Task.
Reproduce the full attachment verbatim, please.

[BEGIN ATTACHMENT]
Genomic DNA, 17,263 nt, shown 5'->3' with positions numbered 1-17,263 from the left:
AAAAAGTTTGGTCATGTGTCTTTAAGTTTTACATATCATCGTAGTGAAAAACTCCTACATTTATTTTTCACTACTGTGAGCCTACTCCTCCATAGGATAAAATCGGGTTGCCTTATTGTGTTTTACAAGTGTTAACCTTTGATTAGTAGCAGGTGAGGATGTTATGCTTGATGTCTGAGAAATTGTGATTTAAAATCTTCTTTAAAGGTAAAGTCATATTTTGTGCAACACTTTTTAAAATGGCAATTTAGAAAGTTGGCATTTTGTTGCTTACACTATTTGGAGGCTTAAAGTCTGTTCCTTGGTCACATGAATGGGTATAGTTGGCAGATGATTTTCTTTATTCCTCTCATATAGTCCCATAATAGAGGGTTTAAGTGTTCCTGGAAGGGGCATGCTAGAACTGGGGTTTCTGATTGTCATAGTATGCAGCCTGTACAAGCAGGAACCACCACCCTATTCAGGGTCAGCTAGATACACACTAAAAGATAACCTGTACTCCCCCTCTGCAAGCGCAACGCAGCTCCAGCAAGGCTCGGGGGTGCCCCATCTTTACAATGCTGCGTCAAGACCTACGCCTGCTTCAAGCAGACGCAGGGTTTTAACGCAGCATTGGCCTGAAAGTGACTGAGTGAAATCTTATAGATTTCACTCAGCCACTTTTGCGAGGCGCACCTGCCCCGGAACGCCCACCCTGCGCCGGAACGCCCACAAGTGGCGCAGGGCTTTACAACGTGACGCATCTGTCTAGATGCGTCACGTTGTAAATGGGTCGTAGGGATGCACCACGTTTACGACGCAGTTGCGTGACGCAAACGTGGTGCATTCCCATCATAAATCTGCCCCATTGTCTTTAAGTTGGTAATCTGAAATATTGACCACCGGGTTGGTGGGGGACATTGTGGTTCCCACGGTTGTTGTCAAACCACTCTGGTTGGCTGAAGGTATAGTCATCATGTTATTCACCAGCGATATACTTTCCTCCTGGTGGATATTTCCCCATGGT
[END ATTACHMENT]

Genomic DNA, 17,263 nt, shown 5'->3' with positions numbered 1-17,263 from the left:
AAAAAGTTTGGTCATGTGTCTTTAAGTTTTACATATCATCGTAGTGAAAAACTCCTACATTTATTTTTCACTACTGTGAGCCTACTCCTCCATAGGATAAAATCGGGTTGCCTTATTGTGTTTTACAAGTGTTAACCTTTGATTAGTAGCAGGTGAGGATGTTATGCTTGATGTCTGAGAAATTGTGATTTAAAATCTTCTTTAAAGGTAAAGTCATATTTTGTGCAACACTTTTTAAAATGGCAATTTAGAAAGTTGGCATTTTGTTGCTTACACTATTTGGAGGCTTAAAGTCTGTTCCTTGGTCACATGAATGGGTATAGTTGGCAGATGATTTTCTTTATTCCTCTCATATAGTCCCATAATAGAGGGTTTAAGTGTTCCTGGAAGGGGCATGCTAGAACTGGGGTTTCTGATTGTCATAGTATGCAGCCTGTACAAGCAGGAACCACCACCCTATTCAGGGTCAGCTAGATACACACTAAAAGATAACCTGTACTCCCCCTCTGCAAGCGCAACGCAGCTCCAGCAAGGCTCGGGGGTGCCCCATCTTTACAATGCTGCGTCAAGACCTACGCCTGCTTCAAGCAGACGCAGGGTTTTAACGCAGCATTGGCCTGAAAGTGACTGAGTGAAATCTTATAGATTTCACTCAGCCACTTTTGCGAGGCGCACCTGCCCCGGAACGCCCACCCTGCGCCGGAACGCCCACAAGTGGCGCAGGGCTTTACAACGTGACGCATCTGTCTAGATGCGTCACGTTGTAAATGGGTCGTAGGGATGCACCACGTTTACGACGCAGTTGCGTGACGCAAACGTGGTGCATTCCCATCATAAATCTGCCCCATTGTCTTTAAGTTGGTAATCTGAAATATTGACCACCGGGTTGGTGGGGGACATTGTGGTTCCCACGGTTGTTGTCAAACCACTCTGGTTGGCTGAAGGTATAGTCATCATGTTATTCACCAGCGATATACTTTCCTCCTGGTGGATATTTCCCCATGGT